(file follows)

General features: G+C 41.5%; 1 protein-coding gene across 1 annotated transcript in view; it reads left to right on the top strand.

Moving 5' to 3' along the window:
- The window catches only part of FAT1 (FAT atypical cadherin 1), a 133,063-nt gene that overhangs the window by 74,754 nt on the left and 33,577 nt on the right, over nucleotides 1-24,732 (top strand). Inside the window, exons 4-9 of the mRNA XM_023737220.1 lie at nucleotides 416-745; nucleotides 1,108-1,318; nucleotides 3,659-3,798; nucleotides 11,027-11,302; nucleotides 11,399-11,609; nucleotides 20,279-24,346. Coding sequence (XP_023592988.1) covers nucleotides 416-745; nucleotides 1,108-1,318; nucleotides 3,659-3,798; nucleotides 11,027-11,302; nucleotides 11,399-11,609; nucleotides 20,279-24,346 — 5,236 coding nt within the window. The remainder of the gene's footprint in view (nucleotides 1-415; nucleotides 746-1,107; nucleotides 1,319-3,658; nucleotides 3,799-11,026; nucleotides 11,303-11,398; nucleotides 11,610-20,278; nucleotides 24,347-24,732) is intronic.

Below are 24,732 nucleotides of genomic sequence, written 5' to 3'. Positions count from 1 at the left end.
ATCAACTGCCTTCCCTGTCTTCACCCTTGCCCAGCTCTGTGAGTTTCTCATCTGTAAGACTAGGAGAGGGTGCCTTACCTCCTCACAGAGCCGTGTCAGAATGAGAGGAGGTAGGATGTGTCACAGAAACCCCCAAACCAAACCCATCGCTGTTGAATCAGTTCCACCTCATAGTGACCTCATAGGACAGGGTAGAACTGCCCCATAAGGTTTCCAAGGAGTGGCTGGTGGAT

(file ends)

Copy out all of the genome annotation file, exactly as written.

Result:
General features: G+C 41.5%; 1 protein-coding gene across 1 annotated transcript in view; it reads left to right on the top strand.

Moving 5' to 3' along the window:
- The window catches only part of FAT1 (FAT atypical cadherin 1), a 133,063-nt gene that overhangs the window by 74,754 nt on the left and 33,577 nt on the right, over nucleotides 1-24,732 (top strand). Inside the window, exons 4-9 of the mRNA XM_023737220.1 lie at nucleotides 416-745; nucleotides 1,108-1,318; nucleotides 3,659-3,798; nucleotides 11,027-11,302; nucleotides 11,399-11,609; nucleotides 20,279-24,346. Coding sequence (XP_023592988.1) covers nucleotides 416-745; nucleotides 1,108-1,318; nucleotides 3,659-3,798; nucleotides 11,027-11,302; nucleotides 11,399-11,609; nucleotides 20,279-24,346 — 5,236 coding nt within the window. The remainder of the gene's footprint in view (nucleotides 1-415; nucleotides 746-1,107; nucleotides 1,319-3,658; nucleotides 3,799-11,026; nucleotides 11,303-11,398; nucleotides 11,610-20,278; nucleotides 24,347-24,732) is intronic.

Below are 24,732 nucleotides of genomic sequence, written 5' to 3'. Positions count from 1 at the left end.
ATCAACTGCCTTCCCTGTCTTCACCCTTGCCCAGCTCTGTGAGTTTCTCATCTGTAAGACTAGGAGAGGGTGCCTTACCTCCTCACAGAGCCGTGTCAGAATGAGAGGAGGTAGGATGTGTCACAGAAACCCCCAAACCAAACCCATCGCTGTTGAATCAGTTCCACCTCATAGTGACCTCATAGGACAGGGTAGAACTGCCCCATAAGGTTTCCAAGGAGTGGCTGGTGGAT